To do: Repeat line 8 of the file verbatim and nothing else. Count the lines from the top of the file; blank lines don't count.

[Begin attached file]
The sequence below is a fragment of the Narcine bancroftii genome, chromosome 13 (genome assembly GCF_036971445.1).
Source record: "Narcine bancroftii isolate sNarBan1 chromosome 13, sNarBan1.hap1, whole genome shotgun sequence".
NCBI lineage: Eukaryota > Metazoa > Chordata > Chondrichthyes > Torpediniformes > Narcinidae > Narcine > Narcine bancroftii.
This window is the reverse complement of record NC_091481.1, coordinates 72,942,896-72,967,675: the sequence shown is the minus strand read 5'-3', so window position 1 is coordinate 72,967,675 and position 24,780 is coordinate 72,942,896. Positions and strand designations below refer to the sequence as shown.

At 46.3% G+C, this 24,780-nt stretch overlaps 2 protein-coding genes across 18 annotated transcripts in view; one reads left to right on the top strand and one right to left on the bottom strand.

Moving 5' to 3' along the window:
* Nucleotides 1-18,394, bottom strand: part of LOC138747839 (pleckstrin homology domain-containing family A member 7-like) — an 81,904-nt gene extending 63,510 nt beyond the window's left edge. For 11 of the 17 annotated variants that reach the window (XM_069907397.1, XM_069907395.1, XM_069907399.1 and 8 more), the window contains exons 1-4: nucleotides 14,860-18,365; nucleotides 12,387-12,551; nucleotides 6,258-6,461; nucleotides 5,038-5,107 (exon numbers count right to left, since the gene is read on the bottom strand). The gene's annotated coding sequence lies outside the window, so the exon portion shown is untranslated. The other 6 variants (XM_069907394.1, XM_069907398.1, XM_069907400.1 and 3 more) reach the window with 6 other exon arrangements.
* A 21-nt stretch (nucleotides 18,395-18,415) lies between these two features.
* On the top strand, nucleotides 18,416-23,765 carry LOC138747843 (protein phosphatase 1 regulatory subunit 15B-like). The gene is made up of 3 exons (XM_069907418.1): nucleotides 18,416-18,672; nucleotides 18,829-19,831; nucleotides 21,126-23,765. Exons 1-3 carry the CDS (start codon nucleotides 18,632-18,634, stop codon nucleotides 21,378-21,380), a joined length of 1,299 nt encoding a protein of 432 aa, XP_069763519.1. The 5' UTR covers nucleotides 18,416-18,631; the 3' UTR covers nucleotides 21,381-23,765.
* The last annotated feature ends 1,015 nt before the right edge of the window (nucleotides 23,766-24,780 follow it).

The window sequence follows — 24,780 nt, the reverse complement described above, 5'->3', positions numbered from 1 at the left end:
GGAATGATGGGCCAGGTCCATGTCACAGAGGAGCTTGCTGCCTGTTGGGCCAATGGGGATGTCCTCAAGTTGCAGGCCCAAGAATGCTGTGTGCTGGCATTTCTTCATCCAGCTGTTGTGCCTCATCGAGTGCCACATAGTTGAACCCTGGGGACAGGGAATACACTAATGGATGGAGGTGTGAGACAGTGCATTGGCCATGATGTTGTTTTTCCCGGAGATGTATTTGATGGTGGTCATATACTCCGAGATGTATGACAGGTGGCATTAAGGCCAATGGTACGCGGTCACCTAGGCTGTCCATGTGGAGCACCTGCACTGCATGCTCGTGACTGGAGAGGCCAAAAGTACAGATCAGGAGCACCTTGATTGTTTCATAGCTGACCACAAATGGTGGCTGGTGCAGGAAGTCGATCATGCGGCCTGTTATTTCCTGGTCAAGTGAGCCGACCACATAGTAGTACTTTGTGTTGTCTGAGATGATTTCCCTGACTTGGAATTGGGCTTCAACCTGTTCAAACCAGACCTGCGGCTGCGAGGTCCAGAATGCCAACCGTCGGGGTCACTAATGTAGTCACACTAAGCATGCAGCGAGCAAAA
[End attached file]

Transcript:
* A 21-nt stretch (nucleotides 18,395-18,415) lies between these two features.